Tween Tourists: Children and Decision-Making.
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Research suggests that children influence family vacation decision-making. However, with few exceptions parents act as respondents in studies of family vacation decision-making and furthermore, children’s role is often defined as a rather passive one. Thus, it is often assumed that although children might explicate wishes pertaining to holidays, they generally submit to whatever choices their parents make. In recent years, marketing researchers have taken a keen interest in the so-called ‘tweens’, people who are 8 to 12 years old and in between childhood and the teenage years. One key finding of research on tweens is that tweens are consumers in their own rights – especially in regard to consumption of products such as cellular phones, clothing, magazines, music and movies. However, little research focuses on tweens and vacations and accordingly, we know very little about tweens as consumers of tourism. Drawing on 89qualitative interviews, we suggest that tweens as consumers of tourism differ profoundly from the traditional role of children in tourism consumption. The paper shows that tweens are highly experienced tourists; very active during up-front vacation decision-making; and wish for (and have) a say in regard to issues such as destination choice. Consequently, we argue that tweens should be given voice in future research on tourism consumption if we wish to gain knowledge on families as consumers of tourism.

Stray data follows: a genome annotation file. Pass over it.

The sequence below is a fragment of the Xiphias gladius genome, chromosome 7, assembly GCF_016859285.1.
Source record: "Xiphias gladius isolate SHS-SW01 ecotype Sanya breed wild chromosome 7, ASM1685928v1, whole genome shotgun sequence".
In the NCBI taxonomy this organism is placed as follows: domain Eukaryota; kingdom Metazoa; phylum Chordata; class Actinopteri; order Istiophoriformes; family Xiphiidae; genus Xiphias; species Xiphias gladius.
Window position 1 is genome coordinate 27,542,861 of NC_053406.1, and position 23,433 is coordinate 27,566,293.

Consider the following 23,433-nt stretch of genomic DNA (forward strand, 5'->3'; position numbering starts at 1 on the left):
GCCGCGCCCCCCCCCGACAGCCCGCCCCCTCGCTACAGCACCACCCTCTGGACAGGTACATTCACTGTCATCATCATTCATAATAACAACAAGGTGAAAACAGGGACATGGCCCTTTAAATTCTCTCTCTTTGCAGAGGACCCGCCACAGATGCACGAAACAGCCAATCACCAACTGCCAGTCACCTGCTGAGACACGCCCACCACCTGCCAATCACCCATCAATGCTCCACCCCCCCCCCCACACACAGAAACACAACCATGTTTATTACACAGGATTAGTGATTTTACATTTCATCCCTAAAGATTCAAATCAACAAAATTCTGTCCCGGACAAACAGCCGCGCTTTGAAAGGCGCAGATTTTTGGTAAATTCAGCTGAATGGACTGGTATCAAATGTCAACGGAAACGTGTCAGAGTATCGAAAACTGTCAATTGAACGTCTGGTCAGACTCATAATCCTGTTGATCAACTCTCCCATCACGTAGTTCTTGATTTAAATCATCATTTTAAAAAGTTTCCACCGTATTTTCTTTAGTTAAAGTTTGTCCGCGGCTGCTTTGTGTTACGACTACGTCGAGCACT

Blichfeldt, B. S. et al. (2010) 'Tween Tourists: Children and Decision-Making', Journal of Tourism and Consumption Practice, 2 (1), pp.1-24
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